Cologne to Distribute ‘Tolerance’ Wristbands to Combat New Year’s Eve Sex Attacks
The city of Cologne has announced they will be handing out “respect” wristbands to encourage understanding between individuals on New Year’s Eve and prevent the kind of sex attacks that occurred in 2015.
The wristbands are part of a new campaign called “respect” which is sponsored by the city government and controversial Cologne Mayor Henriette Reker. Many have slammed Reker and the campaign on social media likening it to comments she made shortly after the 2015 attacks calling on women to keep men at “arm’s length”, Kronen Zeitung reports.
The city of Cologne has announced they will be handing out “respect” wristbands to encourage understanding between individuals on New Year’s Eve and prevent the kind of sex attacks that occurred in 2015.https://t.co/R7SgHXG02j— Defend Europa (@DefendEvropa) December 14, 2017
At a press conference, Reker said that the campaign would focus on telling people not to sexually attack others or shoot fireworks at individuals, buildings or police. The wristbands themselves are meant to inform others to be respectful when approaching the wearer and prevent potential sex attacks.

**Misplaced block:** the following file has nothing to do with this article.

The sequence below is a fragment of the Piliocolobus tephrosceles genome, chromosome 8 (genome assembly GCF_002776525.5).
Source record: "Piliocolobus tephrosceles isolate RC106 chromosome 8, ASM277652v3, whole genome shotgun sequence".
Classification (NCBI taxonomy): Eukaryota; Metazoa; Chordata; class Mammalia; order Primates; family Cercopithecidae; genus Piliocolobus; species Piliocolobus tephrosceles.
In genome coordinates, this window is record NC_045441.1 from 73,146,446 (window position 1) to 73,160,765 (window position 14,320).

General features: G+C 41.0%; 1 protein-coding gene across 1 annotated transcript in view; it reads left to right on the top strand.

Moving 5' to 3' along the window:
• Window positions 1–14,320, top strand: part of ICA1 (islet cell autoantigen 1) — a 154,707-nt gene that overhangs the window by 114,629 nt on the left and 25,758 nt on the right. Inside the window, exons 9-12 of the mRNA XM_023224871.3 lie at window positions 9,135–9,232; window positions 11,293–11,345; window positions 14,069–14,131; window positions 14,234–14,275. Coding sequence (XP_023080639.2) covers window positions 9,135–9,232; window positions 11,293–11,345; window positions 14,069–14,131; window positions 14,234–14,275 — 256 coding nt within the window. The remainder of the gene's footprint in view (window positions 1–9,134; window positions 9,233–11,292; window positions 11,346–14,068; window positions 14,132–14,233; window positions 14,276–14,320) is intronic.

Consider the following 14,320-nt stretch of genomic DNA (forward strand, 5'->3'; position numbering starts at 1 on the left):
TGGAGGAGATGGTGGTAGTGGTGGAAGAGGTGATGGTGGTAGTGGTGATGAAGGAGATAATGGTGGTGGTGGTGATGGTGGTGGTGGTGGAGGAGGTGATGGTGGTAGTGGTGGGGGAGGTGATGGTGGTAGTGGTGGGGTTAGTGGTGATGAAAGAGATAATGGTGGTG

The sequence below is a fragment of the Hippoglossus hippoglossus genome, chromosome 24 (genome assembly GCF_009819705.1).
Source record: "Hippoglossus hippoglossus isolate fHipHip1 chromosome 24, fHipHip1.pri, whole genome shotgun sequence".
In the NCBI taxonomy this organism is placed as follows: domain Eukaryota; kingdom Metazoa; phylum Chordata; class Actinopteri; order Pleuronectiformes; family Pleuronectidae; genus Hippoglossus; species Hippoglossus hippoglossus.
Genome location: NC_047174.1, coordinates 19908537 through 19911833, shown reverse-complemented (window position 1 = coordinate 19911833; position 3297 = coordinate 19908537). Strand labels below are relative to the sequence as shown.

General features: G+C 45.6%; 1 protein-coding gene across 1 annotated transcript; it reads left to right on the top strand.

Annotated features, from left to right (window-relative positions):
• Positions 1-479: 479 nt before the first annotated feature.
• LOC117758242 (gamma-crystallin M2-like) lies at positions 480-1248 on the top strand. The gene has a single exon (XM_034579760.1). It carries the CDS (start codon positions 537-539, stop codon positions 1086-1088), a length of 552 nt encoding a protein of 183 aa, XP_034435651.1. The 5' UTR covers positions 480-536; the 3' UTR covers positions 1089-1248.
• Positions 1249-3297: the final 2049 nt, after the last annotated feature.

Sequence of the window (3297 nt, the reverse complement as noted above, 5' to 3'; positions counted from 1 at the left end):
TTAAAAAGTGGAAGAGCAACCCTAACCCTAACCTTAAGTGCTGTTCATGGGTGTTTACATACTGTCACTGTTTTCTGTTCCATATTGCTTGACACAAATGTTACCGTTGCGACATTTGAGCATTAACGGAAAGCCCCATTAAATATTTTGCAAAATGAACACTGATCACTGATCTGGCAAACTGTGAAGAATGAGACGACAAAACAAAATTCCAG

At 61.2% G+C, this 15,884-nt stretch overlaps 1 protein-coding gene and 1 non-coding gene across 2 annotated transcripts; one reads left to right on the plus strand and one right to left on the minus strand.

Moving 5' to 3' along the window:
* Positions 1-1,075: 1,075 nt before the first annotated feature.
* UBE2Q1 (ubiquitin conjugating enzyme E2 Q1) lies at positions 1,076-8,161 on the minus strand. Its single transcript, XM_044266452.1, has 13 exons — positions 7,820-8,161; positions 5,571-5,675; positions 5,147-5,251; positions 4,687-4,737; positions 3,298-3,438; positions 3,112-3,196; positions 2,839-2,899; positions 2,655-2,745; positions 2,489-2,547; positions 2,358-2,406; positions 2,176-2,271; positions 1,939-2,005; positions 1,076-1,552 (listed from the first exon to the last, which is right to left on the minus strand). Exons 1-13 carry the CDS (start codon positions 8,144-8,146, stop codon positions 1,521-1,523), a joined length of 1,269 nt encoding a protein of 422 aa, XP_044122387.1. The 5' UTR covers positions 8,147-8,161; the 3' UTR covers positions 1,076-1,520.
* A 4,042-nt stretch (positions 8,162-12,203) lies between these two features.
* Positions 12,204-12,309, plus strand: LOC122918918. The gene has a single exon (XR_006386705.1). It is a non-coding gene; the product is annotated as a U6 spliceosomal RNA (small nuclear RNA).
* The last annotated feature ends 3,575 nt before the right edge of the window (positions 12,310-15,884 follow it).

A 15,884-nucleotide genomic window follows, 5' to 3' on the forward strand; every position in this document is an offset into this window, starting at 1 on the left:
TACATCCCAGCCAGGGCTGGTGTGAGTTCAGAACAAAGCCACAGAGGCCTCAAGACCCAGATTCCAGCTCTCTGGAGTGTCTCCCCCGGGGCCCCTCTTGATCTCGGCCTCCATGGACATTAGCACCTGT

On social media, some users reacted to the move with scorn and criticism. One user asked the city of Cologne and Mayor Reker, “What are you doing? Is this appeasement, a gesture of submission or the self-stigmatizing of a culture that is surrendering?”
On New Year’s Eve around 3,000 police are expected to be on duty in Cologne as well as 400 employees from private security firms to maintain order.
Cologne police chief Uwe Jacob said, “We expect a similar occurrence as in the previous year,” and noted that police were prepared for drunken party-goers adding, “I do not care about the nationalities of the revellers, with all due respect. The rules apply to everyone.”
Last year the Cologne police dramatically increased their presence and the level of security around the central Cathedral which led to a rapid decline of sexual and violent incidents.
Despite the decrease in the number of crimes from 2015, which saw over 1,000 incidents, police were accused of racial profiling because they labelled suspects from a migrant background “Nafris” which was seen as a slur toward North African migrants.